In this Surefire Ways to Fail in Developing Leaders series, I’m exploring the ways many churches are making leadership development complicated and ineffective. One major mistake is ignoring the leadership pathway when assigning leaders at different levels. Another? Churches are trying to program leadership development rather than taking a personalized approach.
You just might fail in developing leaders if these are your strategies:
- Schedule quarterly leadership training meetings for full-time staff; be sure to include long, detailed teachings on generic leadership principles.
Another teaching probably isn’t going to create a culture of leadership development. To actually change the culture, invest quality time and resources into key staff and lay leaders. Create opportunities for them to implement the skills they are learning. Including lay leaders in your efforts will help you find future staff who already have the DNA of your church. Volunteers will also sharpen your team with their “real world” experience.
- Assign every staff member to a mentor with no consideration of compatibility, stages of life or time constraints.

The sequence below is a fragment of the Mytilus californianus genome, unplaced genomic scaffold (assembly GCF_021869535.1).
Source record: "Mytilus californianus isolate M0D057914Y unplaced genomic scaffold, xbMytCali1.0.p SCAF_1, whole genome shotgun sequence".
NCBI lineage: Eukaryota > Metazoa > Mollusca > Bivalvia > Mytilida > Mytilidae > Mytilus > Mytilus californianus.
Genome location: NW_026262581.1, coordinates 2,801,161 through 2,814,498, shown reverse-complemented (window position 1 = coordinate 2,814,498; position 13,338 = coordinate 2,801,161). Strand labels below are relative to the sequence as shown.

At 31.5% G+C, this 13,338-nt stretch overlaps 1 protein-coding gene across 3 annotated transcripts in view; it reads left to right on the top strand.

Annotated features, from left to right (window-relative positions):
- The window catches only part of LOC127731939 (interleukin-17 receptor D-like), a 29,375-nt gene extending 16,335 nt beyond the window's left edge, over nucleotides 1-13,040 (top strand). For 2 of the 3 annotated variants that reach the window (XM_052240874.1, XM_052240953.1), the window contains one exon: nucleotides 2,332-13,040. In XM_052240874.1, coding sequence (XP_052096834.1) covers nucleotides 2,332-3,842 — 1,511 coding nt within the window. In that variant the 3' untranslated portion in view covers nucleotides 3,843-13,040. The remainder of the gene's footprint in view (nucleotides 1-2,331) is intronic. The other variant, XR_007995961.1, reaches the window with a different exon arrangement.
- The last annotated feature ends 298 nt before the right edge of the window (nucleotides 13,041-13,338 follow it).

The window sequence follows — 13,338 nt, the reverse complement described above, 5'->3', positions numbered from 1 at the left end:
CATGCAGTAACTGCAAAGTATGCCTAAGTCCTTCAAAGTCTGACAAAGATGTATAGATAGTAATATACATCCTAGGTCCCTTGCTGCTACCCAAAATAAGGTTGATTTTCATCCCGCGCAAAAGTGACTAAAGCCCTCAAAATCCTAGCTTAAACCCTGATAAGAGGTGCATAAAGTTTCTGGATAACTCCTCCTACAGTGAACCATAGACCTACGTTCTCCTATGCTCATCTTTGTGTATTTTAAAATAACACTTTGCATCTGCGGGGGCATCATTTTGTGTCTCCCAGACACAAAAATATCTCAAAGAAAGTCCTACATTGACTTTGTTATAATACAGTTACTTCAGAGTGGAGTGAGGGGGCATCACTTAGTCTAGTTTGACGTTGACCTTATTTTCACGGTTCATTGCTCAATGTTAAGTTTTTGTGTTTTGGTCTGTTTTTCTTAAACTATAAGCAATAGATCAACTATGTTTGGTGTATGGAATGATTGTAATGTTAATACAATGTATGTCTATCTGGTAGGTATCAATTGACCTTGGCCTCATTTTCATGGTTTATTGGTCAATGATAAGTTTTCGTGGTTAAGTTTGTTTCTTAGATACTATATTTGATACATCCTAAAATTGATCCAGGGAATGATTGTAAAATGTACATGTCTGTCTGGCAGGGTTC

You don’t have to make these relationships so formal to create a culture of mentorship. And asking someone to be a mentor or life coach can be a bit intimidating and sometimes awkward; it might be better just to ask them to lunch. The whole idea of mentorship may have gotten a little out of hand. High capacity leaders worth learning from are also very busy, and forcing them to make a long-term regular time investment probably isn’t going to produce optimum results. When challenges and questions arise, it just makes more sense to spend time with leaders who have experience and expertise in those particular areas.
- “Invest” in leadership development by sending team members to a conference and buying them a couple of leadership books each year.
Leaders see potential in people and proactively invest in them personally. Jim Blanchard, CEO of Synovus says, “When current or would-be leaders realize that you are investing in their growth, its more important than money.” I witnessed this first-hand in one of my first jobs working for Tom Zechman. Tom was in charge of the engineering and public works department for Piqua. He was very busy, but never too busy for me. His door was always open and he patiently helped me figure out my next steps without making decisions for me. He modeled servant leadership on a daily basis. The results of proactively investing in young leaders cannot be measured. People who have experienced this tend to keep the cycle going, and it builds a culture of leadership development.
Is your church currently trying to “program” leadership development? If so, it may be time to start considering a more personalized approach.